Back in early 2008, I posted the well-known quip that
Economists have successfully predicted nine of the last five recessions.
At the time, I defended economists in general, pointing out that we often can foresee a coming recession or uptick, but we are horrible at predicting exactly when it will occur. In part, I suspect, our reliance on rational expectations models causes us to think things will adjust more quickly than they really do out there in the real world.
Last week, though, Maclean's magazine printed a short note saying that economists don't even forecast recessions well at all and "tend to be too optimistic", just the opposite of the quip quoted above.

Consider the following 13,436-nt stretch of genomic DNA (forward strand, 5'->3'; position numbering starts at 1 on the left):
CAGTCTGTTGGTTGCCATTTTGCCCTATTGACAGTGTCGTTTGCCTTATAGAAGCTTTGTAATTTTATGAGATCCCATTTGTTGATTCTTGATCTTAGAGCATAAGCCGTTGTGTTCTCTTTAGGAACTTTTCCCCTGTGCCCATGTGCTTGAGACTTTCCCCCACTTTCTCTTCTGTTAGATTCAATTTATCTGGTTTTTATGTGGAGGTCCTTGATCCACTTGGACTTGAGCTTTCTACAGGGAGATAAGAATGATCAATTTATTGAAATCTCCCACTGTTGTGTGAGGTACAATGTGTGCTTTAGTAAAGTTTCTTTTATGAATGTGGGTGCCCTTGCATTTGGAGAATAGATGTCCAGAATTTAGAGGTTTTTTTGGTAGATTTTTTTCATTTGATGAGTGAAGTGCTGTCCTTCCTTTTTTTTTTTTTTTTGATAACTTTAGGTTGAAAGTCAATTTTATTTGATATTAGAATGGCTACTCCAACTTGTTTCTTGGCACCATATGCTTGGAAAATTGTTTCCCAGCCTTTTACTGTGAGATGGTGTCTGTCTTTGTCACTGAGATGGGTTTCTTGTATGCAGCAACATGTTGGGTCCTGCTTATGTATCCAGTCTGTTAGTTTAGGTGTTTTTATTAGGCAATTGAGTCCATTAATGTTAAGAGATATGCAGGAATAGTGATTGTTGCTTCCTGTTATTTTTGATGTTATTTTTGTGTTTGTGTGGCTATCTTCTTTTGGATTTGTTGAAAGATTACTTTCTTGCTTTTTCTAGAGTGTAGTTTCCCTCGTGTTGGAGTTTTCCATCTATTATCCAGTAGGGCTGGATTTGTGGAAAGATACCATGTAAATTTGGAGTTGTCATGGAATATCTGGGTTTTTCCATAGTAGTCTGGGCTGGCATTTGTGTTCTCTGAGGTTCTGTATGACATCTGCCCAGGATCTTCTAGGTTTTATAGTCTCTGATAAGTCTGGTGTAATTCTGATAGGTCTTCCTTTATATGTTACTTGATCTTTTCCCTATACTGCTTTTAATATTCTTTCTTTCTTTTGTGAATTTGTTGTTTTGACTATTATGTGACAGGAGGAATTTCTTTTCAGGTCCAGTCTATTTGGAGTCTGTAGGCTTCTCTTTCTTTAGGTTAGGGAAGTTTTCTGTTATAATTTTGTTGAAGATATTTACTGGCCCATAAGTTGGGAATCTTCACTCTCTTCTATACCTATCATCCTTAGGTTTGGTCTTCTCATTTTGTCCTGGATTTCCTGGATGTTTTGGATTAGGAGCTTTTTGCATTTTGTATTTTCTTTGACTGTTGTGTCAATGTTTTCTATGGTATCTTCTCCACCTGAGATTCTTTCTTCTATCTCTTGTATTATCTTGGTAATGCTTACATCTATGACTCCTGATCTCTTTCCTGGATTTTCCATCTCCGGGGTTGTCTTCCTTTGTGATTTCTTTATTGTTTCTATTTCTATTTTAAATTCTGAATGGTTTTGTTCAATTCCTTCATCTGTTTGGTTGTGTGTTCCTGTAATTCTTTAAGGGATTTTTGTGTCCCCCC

GRAPH OF THE WEEK: Economists really can’t predict recessions
As renowned British strategist James Montier recently wrote in a Société Générale report, when you look at their record, it’s clear “that the three blind mice have more credibility.” As a group, economists failed to predict the last few GDP tumbles, and in general, they tend to be too optimistic.
While it does look as if the bulk of the profession completely missed the recessions of 1991 and 2001, I do want to point out that economists correctly called the 1983 downturn and the 1993 peak, and their forecasts actually led the performance of the economy much of the time going into the current recession.